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TI: TypeObject properties incorrectly shadowed if prototype custom setter.

RESOLVED FIXED in mozilla16



JavaScript Engine
5 years ago
5 years ago


(Reporter: efaust, Assigned: efaust)


Mac OS X
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Firefox Tracking Flags

(Not tracked)


(Whiteboard: [js:t])


(1 attachment)



5 years ago
TI assumes that all sets to a property should shadow the prototype chain. This is nearly always the case, except in the case where there is an inherited custom setter from somewhere above in the prototype chain.


5 years ago
Blocks: 757932


5 years ago
Assignee: general → efaust


5 years ago
Summary: TI: Property Type Sets erroneous set own status if prototype setter → TI: TypeObject properties incorrectly shadowed if prototype custom setter.

Comment 1

5 years ago
The problem is that the place that does the marking is a common function (TypeObject::getProperty()) for both the creation paths (where optimally we would do such a check) *and* every access path (as you should do the shadow check every time, and remarking the property as an own property hurts nothing) since the access code just adds it if it isn't there and carries on.

TypeObject::getProperty() takes a parameter (bool assign), which decides whether we should shadow the current property that we have either just added or looked up (Properties are maintained as a HashSet in the TypeObject, the insertion function of which returns the already present value, if it was there) in a straight line:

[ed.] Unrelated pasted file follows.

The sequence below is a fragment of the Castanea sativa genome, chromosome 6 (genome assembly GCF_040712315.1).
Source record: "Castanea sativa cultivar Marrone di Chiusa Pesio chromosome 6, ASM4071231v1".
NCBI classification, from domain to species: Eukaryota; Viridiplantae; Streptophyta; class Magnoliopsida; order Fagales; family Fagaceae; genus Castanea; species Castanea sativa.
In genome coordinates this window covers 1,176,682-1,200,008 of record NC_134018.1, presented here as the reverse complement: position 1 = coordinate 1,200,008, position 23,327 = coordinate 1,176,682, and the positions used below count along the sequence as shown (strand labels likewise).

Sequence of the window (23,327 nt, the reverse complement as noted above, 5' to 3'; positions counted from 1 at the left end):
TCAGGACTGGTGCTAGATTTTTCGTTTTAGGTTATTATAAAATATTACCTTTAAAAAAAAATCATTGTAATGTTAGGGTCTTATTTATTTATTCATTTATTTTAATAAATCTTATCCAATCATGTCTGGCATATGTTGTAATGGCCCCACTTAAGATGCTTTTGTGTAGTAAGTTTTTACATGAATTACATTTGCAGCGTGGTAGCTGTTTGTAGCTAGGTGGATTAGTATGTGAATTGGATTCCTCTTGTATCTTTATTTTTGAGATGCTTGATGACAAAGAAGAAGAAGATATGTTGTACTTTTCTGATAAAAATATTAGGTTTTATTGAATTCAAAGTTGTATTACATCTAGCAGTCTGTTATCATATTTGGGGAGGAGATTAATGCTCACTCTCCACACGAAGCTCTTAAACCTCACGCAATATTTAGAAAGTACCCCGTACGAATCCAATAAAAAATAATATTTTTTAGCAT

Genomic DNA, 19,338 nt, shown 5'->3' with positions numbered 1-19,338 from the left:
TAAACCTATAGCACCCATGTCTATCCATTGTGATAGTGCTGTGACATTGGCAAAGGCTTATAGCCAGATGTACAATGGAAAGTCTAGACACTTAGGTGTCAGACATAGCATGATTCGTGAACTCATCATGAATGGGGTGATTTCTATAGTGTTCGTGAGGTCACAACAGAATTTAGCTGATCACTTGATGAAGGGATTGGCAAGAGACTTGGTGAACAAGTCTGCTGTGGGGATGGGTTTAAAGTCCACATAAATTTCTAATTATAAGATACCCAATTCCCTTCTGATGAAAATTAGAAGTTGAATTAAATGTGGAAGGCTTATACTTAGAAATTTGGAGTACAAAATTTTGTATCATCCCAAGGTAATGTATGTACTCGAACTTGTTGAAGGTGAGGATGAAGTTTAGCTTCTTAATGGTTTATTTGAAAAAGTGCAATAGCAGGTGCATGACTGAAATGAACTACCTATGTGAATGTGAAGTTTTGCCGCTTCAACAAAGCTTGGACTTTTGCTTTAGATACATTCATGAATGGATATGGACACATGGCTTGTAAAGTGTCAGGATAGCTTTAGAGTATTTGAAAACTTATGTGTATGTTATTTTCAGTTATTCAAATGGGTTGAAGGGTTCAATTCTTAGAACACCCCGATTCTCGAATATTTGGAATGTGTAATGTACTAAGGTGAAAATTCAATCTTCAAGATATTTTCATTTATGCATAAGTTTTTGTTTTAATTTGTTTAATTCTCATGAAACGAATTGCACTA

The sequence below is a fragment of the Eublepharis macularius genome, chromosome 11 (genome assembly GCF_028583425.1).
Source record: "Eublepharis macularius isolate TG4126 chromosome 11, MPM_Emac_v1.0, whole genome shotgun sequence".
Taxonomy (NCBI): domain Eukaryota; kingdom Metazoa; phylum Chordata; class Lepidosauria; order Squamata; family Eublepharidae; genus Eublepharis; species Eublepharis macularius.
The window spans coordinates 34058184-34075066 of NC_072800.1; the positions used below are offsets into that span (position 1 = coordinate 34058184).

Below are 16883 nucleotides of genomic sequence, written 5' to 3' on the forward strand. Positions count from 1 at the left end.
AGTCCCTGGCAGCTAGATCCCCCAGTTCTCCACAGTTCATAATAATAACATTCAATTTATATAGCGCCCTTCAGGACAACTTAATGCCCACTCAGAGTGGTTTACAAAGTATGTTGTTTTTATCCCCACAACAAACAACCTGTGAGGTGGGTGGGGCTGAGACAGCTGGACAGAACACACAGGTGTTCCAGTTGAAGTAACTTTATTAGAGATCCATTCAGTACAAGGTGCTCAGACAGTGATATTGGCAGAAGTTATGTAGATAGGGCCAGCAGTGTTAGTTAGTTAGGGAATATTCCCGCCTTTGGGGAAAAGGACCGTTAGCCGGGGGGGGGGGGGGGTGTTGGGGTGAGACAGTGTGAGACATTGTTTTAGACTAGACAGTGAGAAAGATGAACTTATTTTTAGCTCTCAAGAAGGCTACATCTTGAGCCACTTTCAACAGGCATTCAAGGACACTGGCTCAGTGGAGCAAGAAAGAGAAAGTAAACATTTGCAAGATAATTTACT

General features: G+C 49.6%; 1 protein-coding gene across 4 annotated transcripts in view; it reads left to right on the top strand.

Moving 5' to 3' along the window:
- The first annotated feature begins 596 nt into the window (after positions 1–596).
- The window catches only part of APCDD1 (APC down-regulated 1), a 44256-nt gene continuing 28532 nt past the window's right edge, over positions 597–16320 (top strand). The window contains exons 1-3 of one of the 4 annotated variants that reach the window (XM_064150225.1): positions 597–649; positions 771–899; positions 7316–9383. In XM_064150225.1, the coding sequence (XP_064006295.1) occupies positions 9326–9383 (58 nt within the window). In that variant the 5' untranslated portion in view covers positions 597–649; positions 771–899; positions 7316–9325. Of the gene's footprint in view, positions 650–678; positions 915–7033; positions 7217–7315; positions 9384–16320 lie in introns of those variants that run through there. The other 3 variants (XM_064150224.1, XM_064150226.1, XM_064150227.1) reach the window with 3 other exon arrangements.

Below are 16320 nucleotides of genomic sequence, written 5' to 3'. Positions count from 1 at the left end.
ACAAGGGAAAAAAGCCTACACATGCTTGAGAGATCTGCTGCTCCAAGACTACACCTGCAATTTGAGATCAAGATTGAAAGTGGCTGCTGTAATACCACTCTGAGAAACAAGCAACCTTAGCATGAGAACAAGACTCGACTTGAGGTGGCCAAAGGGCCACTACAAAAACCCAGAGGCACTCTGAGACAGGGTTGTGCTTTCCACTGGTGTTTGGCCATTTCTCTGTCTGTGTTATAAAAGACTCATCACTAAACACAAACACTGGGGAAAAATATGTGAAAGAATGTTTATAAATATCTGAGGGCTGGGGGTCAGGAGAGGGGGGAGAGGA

if (assign)
        types->setOwnProperty(cx, false);

The trouble is, if the property set is on a property that has an unshadowed custom getter above on the prototype chain, then it's *not* an own property. It's a propagated property with the setter as described. In testing, removing these two lines, while having obvious completely incorrect implications for most sets, does cause proper property percolation for inherited custom setters, so it's just a matter of improving on the conditions under which we setOwnProperty().

Here's where things get sticky:

Keeping track of this data about whether there's a setter above us is unfortunate because any static flag kept on the property which is set at first property access would need to be maintained in the case that the property was deleted from the prototype. This means either calculating it on /every/ property lookup if the property is a set (which seems prohibitively slow), or, perhaps even worse, adding a percolating constraint when a property with a setter is removed that runs down the prototype tree and unsets all the flags. This would be great, except it involves adding pointers down the prototype chain, which will lead to enormous memory blowup (clearly prohibitive, given the current memory expense of TI).

It has also been suggested that we keep a side table of setters, and then do a side lookup in reasonable runtime. Since setters are relatively rare, this seems like it may be a possible solution. A complication comes in the form of the fact that it's hard to know how to key such a table. There are many objects in a given prototype chain (Especially in the DOM, for example) and having to search up the prototype chain for which prototype is in the table, if any, is not really any better than just searching the prototype chain on every access (Note that we can't keep track of which prototype has it after creation for the same reasons listed above).